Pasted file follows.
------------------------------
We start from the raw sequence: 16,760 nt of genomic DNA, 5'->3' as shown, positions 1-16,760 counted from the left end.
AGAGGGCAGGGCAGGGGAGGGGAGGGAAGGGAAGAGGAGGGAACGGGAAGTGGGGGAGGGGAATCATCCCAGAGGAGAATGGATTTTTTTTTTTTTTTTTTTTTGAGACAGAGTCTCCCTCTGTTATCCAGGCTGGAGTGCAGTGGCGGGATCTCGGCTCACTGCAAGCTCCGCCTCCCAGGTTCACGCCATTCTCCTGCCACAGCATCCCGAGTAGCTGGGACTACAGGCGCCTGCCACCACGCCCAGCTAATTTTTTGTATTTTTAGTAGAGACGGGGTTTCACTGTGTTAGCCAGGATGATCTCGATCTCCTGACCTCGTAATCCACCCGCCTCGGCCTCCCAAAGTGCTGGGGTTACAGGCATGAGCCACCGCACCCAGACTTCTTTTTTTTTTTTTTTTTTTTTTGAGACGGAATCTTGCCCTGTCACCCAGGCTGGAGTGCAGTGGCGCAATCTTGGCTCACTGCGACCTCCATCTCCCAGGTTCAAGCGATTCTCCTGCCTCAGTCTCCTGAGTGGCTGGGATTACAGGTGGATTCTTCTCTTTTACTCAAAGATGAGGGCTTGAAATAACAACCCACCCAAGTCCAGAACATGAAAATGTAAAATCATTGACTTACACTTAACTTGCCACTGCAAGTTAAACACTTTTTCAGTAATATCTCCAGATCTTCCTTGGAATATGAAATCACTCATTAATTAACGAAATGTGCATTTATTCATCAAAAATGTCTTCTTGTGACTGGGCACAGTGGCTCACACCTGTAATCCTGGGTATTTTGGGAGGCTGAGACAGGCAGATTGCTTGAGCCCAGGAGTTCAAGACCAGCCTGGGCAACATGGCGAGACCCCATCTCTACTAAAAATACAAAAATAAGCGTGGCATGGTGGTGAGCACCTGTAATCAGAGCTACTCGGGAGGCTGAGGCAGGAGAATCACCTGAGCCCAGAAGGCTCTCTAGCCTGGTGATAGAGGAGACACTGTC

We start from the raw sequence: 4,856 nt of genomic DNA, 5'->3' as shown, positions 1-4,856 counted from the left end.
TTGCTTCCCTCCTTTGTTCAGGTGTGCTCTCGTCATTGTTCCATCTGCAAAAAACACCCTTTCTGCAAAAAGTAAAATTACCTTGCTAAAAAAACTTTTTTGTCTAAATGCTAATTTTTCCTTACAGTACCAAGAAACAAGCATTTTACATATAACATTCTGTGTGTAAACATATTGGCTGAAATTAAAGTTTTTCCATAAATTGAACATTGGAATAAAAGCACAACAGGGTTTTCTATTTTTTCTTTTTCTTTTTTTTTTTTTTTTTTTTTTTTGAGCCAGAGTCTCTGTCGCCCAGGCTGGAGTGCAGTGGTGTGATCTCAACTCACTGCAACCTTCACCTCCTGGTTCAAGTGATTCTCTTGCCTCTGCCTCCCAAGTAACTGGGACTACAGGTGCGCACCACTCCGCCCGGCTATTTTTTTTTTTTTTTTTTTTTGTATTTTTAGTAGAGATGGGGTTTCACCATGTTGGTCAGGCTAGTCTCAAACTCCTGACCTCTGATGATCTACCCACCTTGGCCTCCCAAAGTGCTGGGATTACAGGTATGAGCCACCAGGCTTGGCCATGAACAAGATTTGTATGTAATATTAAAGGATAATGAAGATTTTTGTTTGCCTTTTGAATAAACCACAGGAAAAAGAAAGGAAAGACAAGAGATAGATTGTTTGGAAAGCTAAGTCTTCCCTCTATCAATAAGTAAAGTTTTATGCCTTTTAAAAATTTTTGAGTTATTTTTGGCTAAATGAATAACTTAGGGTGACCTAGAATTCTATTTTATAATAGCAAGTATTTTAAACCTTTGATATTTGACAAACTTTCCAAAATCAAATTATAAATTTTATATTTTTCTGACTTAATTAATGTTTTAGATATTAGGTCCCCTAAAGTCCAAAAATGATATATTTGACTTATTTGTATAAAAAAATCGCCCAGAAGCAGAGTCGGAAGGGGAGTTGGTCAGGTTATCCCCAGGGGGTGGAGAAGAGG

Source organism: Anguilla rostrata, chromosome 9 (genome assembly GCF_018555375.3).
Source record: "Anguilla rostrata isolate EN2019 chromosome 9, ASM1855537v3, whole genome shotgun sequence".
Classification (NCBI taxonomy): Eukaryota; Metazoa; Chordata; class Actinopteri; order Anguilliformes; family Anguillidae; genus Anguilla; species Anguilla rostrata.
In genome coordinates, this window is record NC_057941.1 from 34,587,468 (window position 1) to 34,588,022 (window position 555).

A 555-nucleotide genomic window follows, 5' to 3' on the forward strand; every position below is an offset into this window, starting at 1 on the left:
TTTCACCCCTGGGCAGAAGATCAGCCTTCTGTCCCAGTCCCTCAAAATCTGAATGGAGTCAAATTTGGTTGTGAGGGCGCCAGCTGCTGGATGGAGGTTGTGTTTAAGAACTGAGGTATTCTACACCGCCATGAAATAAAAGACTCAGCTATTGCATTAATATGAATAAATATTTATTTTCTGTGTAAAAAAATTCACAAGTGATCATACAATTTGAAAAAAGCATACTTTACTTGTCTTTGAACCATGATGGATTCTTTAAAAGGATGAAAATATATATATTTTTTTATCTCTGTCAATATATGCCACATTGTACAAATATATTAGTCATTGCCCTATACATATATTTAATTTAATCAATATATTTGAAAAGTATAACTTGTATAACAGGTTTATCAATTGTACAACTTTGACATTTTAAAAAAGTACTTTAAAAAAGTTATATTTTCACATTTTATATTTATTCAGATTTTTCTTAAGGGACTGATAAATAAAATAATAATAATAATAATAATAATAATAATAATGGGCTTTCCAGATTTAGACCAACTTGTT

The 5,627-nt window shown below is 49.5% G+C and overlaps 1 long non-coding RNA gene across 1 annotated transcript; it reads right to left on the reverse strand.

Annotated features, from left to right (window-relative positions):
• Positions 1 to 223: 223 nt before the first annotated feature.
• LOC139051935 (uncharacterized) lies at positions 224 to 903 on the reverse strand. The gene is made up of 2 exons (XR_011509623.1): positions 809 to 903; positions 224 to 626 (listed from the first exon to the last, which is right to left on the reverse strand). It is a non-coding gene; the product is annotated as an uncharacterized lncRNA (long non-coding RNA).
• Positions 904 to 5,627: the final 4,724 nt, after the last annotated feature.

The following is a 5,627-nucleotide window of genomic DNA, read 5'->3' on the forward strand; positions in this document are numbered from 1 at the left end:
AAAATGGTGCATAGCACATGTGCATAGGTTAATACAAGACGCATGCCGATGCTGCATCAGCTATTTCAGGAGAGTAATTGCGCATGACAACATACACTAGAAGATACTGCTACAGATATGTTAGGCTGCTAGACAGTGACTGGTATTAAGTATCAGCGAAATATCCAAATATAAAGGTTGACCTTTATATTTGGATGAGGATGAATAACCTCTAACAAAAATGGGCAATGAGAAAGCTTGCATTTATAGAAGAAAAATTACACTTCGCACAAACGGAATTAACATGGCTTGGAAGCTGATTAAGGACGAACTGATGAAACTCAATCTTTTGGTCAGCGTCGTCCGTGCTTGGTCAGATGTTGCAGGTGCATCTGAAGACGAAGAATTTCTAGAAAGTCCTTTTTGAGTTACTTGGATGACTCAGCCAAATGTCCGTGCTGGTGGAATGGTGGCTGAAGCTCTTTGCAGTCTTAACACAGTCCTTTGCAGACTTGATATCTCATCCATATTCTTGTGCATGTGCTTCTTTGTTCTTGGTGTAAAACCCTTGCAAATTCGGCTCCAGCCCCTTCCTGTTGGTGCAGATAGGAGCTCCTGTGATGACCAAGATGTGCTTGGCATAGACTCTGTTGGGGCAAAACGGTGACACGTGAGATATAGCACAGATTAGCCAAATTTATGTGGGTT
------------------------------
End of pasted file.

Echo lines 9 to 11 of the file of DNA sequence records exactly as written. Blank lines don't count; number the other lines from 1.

A 555-nucleotide genomic window follows, 5' to 3' on the forward strand; every position below is an offset into this window, starting at 1 on the left:
TTTCACCCCTGGGCAGAAGATCAGCCTTCTGTCCCAGTCCCTCAAAATCTGAATGGAGTCAAATTTGGTTGTGAGGGCGCCAGCTGCTGGATGGAGGTTGTGTTTAAGAACTGAGGTATTCTACACCGCCATGAAATAAAAGACTCAGCTATTGCATTAATATGAATAAATATTTATTTTCTGTGTAAAAAAATTCACAAGTGATCATACAATTTGAAAAAAGCATACTTTACTTGTCTTTGAACCATGATGGATTCTTTAAAAGGATGAAAATATATATATTTTTTTATCTCTGTCAATATATGCCACATTGTACAAATATATTAGTCATTGCCCTATACATATATTTAATTTAATCAATATATTTGAAAAGTATAACTTGTATAACAGGTTTATCAATTGTACAACTTTGACATTTTAAAAAAGTACTTTAAAAAAGTTATATTTTCACATTTTATATTTATTCAGATTTTTCTTAAGGGACTGATAAATAAAATAATAATAATAATAATAATAATAATAATAATGGGCTTTCCAGATTTAGACCAACTTGTT

The 5,627-nt window shown below is 49.5% G+C and overlaps 1 long non-coding RNA gene across 1 annotated transcript; it reads right to left on the reverse strand.